We take care of the elderly in America! These are our beloved grandparents and great-grandparents. We want them to be healthy. We make sure they’re getting their medications. And they often need it! Thanks to miracles of modern science, different medications keep those brains sharp and those hearts beating.
If you’ve ever been to a nursing home, you know what the cupboards look like. Prescription bottle after prescription bottle, all sitting there, waiting to be used.
And what if prescriptions change or the resident passes away? What happens to those unused pills? They can’t just be thrown out, can they? Don’t they seep into the water supply? Of course they do. They need to be disposed of properly!
You can probably guess where I’m headed with this. The recycling never happened! Or it did and someone got stuck with the bill who wasn’t supposed to. Grieving relatives? Underresourced nursing homes?
Oh no. That would be a story in and of itself. But that’s not this story.
This story is so much worse!
Fourteen employees of a Michigan pharmacy ripped off Medicare, Medicaid and Blue Cross Blue Shield of Michigan to the tune of $60 million by retrieving unused drugs from nursing homes and illegally reselling them, the U.S. Department of Justice said Friday.
Illegally reselling them? What the…?
In a superseding indictment released one day earlier, a federal grand jury described Kim Duron Mulder, one-time CEO of Kentwood Pharmacy, as a leader of a scheme that allegedly breached the Federal Food, Drug and Cosmetic Act by collecting previously dispensed drugs and mixing them with unsold pills.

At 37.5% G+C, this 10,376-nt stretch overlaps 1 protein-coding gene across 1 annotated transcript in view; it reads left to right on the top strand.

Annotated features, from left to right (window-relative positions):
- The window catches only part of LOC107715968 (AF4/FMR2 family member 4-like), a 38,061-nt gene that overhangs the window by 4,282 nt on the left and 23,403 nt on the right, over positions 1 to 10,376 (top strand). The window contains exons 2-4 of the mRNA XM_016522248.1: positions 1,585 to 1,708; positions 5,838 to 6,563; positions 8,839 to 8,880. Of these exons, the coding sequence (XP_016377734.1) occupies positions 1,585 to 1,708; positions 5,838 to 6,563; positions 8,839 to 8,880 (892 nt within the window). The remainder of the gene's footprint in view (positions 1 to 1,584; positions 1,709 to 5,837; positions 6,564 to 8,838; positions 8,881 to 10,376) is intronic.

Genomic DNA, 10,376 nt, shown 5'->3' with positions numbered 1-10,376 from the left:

The storage processes that took place during retrieval caused the products to become degraded, and misbranding occurred when pills were mixed into new bottles with incorrect lot numbers, the indictment said, adding that a cover-up took place when internal dissent arose.
Okay – but they just put a few old pills into large bottles of new pills? One or two in each bottle? One bottle per shelf ? Please tell me that was the case.
The scheme became so pervasive that more than 90 percent of the stock bottles on Kentwood’s shelves at one point contained misbranded or adulterated drugs, according to the indictment.
Ninety percent? What was the scale here? Hundreds of dollars? Thousands? Tens of thousands?
From 2006 to 2010, Kentwood received $55 million from Medicare, $19 million from Medicaid and $4 million from Blue Cross, the grand jury said. Prosecutors are trying to claw back more than $60 million.
By 2010, Kentwood was serving roughly 800 nursing homes, which accumulated unneeded drugs when residents died, moved away or had their medications changed. When the retrieved pills were collected, they were stored in vehicles that experienced fluctuating temperatures, causing the medicines to degrade, the indictment said.
That’s a lot of pills. Time for a repeat question. Who’s running the place – this guy?
Martins: Have you ever seen any of your victims?
Harry Lime: You know, I never feel comfortable on these sort of things. Victims? Don’t be melodramatic. Look down there. Tell me. Would you really feel any pity if one of those dots stopped moving forever? If I offered you twenty thousand pounds for every dot that stopped, would you really, old man, tell me to keep my money, or would you calculate how many dots you could afford to spare? Free of income tax, old man. Free of income tax – the only way you can save money nowadays.
These are not dots, Kentwood pharmacy! They’re grandparents! Make your money honestly! And stop cheating America!
Previous entries in our Who’s Cheating America? series: